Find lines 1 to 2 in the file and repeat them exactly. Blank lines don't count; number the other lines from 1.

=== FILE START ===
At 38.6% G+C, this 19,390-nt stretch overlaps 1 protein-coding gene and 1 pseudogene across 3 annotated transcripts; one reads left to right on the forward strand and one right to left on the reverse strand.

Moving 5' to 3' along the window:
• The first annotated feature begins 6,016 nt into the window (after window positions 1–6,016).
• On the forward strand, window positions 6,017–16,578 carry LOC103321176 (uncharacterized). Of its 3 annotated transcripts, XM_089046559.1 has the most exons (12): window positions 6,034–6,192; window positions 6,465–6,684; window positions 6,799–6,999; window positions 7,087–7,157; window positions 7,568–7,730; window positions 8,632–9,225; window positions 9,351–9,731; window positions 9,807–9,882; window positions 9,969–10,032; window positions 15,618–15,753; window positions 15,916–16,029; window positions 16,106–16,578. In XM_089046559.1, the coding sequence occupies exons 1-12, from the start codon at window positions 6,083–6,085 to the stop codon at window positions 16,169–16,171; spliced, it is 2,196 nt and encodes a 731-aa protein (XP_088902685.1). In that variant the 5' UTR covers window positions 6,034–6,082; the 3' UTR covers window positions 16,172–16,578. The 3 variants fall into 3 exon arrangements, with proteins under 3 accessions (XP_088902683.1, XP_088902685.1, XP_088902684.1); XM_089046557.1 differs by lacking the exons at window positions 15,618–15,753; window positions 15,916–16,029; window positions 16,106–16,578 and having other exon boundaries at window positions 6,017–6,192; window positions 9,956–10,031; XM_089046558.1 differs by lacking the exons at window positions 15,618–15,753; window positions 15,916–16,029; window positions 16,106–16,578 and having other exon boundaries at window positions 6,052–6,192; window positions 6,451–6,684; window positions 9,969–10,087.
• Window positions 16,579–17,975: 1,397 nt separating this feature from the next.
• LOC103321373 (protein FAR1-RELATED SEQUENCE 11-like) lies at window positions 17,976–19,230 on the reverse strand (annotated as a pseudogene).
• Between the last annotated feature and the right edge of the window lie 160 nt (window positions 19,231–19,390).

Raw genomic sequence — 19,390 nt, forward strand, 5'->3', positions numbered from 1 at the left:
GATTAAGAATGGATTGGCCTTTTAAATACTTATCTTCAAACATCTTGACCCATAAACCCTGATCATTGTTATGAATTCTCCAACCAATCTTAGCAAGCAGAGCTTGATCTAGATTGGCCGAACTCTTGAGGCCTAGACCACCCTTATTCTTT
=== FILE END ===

At 38.6% G+C, this 19,390-nt stretch overlaps 1 protein-coding gene and 1 pseudogene across 3 annotated transcripts; one reads left to right on the forward strand and one right to left on the reverse strand.

Moving 5' to 3' along the window: